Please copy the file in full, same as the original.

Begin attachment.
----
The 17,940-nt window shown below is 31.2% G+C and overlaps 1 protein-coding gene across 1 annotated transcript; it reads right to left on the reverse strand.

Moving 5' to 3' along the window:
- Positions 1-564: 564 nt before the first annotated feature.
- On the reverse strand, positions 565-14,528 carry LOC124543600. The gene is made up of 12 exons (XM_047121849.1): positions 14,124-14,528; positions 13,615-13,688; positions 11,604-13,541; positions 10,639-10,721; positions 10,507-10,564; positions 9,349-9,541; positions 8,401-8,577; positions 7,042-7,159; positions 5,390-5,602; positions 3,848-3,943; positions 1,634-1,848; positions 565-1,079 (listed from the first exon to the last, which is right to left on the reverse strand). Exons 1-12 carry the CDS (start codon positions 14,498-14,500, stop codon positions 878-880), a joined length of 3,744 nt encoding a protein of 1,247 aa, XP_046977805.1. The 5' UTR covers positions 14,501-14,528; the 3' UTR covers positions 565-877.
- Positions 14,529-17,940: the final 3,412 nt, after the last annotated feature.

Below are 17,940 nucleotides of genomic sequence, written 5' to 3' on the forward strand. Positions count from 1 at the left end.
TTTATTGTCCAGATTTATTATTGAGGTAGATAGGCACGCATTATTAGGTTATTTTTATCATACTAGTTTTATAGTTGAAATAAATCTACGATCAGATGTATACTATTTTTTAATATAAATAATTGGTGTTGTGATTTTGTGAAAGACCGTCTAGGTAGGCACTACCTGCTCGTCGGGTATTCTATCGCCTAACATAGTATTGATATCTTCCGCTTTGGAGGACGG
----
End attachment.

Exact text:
The 17,940-nt window shown below is 31.2% G+C and overlaps 1 protein-coding gene across 1 annotated transcript; it reads right to left on the reverse strand.

Moving 5' to 3' along the window:
- Positions 1-564: 564 nt before the first annotated feature.
- On the reverse strand, positions 565-14,528 carry LOC124543600. The gene is made up of 12 exons (XM_047121849.1): positions 14,124-14,528; positions 13,615-13,688; positions 11,604-13,541; positions 10,639-10,721; positions 10,507-10,564; positions 9,349-9,541; positions 8,401-8,577; positions 7,042-7,159; positions 5,390-5,602; positions 3,848-3,943; positions 1,634-1,848; positions 565-1,079 (listed from the first exon to the last, which is right to left on the reverse strand). Exons 1-12 carry the CDS (start codon positions 14,498-14,500, stop codon positions 878-880), a joined length of 3,744 nt encoding a protein of 1,247 aa, XP_046977805.1. The 5' UTR covers positions 14,501-14,528; the 3' UTR covers positions 565-877.
- Positions 14,529-17,940: the final 3,412 nt, after the last annotated feature.

Below are 17,940 nucleotides of genomic sequence, written 5' to 3' on the forward strand. Positions count from 1 at the left end.
TTTATTGTCCAGATTTATTATTGAGGTAGATAGGCACGCATTATTAGGTTATTTTTATCATACTAGTTTTATAGTTGAAATAAATCTACGATCAGATGTATACTATTTTTTAATATAAATAATTGGTGTTGTGATTTTGTGAAAGACCGTCTAGGTAGGCACTACCTGCTCGTCGGGTATTCTATCGCCTAACATAGTATTGATATCTTCCGCTTTGGAGGACGG